Anti-Androgen therapy with Systemic ARP (Androgen Receptor Protein) inhibitors is suitable only for women. Since this class of systematic anti androgens decrease both testosterone and dihydrotestosterone (DHT) they have been seen to hold much promise to stimulate hair re-growth for women. These anti-androgens are contraindicated in men because of the possible adverse effects it can have such as impotence, decreased libido and feminization.
The systemic anti androgens discussed below not only help women who suffer from hirsutism (excessive hairiness) but the also have potential for hair re-growth if used under careful medical advice.
The Anti-Androgens which inhibit only DHT (but not testosterone) are used as hair re-growth treatment in males and have been discussed in the male section of Hair Loss Medication.
Cyproterone acetate is used as an effective treatment for hirsutism and acne. Doctors in Europe also use it as hair regrowth treatment for women. However, no large controlled clinical studies in androgenetic alopecia with cyproterone acetate are available. Limited research on this treatment has shown it to have some effect on stabilization of hair loss although reports on regrowth are quite rare.
Cyproterone acetate 50 to 100 mg/day taken on days 5 to 14 of the menstrual cycle can be used in combination with an oral contraceptive to regulate menstrual cycles and to avoid pregnancy.
It can also have some adverse effects such as depression, nausea, menstrual irregularity, bodyweight gain, breast tenderness and loss of libido. The treatment with this is allowed in women who have passed child bearing age. Women of childbearing age are cautioned to use some other effective birth control method because this anti-androgen has an potential unknown teratogenicity risk if the women becomes pregnant.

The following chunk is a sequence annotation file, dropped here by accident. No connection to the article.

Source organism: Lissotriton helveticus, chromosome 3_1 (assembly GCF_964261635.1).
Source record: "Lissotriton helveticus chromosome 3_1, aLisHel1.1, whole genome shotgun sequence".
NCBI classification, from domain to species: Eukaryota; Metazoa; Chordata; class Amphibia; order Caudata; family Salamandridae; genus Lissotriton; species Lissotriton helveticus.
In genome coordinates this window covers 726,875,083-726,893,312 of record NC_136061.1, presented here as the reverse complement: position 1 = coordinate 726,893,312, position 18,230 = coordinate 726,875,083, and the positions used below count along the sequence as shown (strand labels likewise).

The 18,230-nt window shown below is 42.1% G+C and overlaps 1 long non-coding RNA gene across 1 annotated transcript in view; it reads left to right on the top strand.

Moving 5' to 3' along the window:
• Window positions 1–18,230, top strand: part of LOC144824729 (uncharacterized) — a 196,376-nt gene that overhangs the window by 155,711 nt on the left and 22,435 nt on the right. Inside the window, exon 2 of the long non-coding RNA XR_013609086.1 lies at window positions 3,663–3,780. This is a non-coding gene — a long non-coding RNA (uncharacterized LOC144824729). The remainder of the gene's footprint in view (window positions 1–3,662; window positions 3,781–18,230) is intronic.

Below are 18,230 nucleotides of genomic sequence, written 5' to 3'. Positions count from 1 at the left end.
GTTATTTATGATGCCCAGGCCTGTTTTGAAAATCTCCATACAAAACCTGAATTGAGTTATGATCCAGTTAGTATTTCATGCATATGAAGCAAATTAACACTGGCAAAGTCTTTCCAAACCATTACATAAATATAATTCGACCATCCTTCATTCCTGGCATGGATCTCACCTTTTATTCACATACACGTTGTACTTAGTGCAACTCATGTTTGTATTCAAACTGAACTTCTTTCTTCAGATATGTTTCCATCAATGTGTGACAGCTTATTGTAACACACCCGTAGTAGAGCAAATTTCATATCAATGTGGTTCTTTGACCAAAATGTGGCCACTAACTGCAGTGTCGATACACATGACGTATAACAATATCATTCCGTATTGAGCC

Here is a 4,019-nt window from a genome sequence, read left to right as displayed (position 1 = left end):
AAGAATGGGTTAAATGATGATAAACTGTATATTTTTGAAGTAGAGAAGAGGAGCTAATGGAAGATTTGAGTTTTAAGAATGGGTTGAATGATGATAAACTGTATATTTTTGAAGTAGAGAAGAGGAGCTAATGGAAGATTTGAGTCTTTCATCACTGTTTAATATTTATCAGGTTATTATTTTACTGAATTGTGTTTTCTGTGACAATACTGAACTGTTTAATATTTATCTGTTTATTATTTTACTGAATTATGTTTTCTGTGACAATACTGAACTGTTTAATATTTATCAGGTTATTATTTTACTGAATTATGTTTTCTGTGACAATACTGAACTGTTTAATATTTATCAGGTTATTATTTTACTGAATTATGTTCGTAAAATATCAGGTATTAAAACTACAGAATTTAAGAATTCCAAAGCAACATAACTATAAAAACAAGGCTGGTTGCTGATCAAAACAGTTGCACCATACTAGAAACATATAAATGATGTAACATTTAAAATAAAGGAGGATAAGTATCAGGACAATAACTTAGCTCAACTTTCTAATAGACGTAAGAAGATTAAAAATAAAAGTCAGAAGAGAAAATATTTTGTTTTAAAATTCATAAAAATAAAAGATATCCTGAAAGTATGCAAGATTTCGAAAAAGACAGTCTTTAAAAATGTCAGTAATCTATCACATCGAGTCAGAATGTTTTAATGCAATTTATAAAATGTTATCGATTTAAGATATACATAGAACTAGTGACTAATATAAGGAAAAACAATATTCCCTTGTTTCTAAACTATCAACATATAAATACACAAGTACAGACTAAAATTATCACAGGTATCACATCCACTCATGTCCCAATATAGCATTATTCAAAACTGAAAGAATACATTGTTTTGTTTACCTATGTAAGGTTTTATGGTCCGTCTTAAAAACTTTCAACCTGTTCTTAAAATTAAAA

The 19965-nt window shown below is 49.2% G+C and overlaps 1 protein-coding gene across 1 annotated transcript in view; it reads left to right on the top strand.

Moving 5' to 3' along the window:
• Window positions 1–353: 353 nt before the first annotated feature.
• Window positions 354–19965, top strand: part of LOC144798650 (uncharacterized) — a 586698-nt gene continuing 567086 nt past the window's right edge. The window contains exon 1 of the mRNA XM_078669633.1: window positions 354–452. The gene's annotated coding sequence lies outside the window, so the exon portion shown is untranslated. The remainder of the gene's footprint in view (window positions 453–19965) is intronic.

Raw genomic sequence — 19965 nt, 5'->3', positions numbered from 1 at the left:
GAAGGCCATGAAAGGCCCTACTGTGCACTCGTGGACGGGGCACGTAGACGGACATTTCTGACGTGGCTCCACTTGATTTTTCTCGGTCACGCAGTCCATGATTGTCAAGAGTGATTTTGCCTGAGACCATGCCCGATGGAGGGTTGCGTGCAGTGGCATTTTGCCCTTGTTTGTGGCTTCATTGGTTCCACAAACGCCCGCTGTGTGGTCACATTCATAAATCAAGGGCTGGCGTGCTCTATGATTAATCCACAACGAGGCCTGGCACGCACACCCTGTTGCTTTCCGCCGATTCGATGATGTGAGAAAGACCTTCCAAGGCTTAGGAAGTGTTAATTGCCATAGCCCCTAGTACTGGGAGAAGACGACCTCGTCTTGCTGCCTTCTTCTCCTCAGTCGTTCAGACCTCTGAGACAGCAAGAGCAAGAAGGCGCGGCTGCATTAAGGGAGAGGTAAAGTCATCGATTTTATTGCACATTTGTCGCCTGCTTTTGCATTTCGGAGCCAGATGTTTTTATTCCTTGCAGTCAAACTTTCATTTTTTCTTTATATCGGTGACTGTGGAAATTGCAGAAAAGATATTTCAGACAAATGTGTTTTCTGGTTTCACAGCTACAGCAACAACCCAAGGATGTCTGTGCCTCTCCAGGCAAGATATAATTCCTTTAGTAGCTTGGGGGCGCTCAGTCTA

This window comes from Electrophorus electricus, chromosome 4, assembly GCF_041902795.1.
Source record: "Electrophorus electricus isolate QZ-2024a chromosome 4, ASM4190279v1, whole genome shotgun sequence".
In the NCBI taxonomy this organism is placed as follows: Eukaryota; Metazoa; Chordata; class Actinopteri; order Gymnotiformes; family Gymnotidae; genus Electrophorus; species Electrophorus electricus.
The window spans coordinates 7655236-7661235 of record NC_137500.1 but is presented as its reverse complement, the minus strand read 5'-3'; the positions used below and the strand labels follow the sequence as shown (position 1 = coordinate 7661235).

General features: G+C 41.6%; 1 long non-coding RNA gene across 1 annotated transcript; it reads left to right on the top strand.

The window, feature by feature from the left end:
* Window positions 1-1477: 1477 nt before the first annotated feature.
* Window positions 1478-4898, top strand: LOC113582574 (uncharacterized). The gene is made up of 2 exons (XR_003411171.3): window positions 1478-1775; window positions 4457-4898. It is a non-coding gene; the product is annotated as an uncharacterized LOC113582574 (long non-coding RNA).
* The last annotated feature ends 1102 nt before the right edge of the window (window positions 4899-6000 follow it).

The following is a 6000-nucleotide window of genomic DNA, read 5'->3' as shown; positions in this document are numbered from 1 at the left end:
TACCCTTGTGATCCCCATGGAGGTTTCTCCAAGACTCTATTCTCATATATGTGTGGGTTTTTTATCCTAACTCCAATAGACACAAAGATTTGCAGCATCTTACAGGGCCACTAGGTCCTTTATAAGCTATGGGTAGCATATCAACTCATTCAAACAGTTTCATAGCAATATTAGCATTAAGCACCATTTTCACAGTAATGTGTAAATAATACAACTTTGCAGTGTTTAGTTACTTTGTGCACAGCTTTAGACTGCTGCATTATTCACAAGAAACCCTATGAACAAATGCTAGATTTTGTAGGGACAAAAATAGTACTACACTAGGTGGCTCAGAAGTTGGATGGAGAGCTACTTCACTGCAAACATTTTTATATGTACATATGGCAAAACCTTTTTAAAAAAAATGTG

Spironolactone is an aldosterone antagonist which has a very mild antiandrogenic effect. It is a competitive inhibitor of ARP (androgen receptor proteins) binding and interfering with the translocation of this complex into the cell nucleus. It also depletes CYP (Cytochrome P) enzyme complex that weakly inhibits androgen biosynthesis in the adrenal glands.
Spironolactone is effective mostly for hirsutism. The drug is less effective in androgenetic alopecia in women, and a dosage of 200 mg/day is usually required. Small open trials have shown some clinical effect in Androgenetic Alopecia, but spironolactone rarely offers the benefit of hair regrowth.
The main adverse effects are menstrual irregularity. Minimal increases in serum potassium levels may occur, but are uncommon. Women of childbearing are warned against using this drug and they must use acceptable birth control methods and be aware there is a risk for feminization of a male fetus, if they become pregnant.
Tretinoin (all-trans retinoic acid) is a biologic response modifier. It is a potent cell mitogen that promotes and regulates epithelial cell growth and differentiation. It promotes angiogenesis and increases percutaneous absorption by affecting the fluidity and the lipid composition of cell membranes.
Tretinoin may have an effect on Androgenetic Alopecia by stimulating the growth of suboptimal hairs and could also act synergistically with minoxidil to produce more dense hair regrowth in women than either compound alone.
Animal studies with topical tretinoin have confirmed the potential of this anti androgen for inducing hair re-growth. Men with Androgenetic Alopecia have shown some hair regrowth when treated for 1 to 2 years with a combination solution of 0.025% tretinoin and 0.5% minoxidil formulated using generic powder forms as reported by some studies.
Precautions for Use
It has been shown that the manufactured formulations of tretinoin (Retin-A®) and minoxidil (Rogaine®), are incompatible and become ineffective if compounded in the same solution. They must either be mixed using generic powder forms or be applied as separate treatments.
Rogaine® must be applied every morning and night and Retin-A® during the day. Even though there seems to be some benefit in using the combination, most patients are not compliant with the need for an extra application during the day, and the additional irritation caused by tretinoin is not always well tolerated.
Chantal Bolduc and Jerry Shapiro, “Management of Androgenetic Alopecia”, Am J Clin Dermatol, 2000 May-Jun; 1 (3)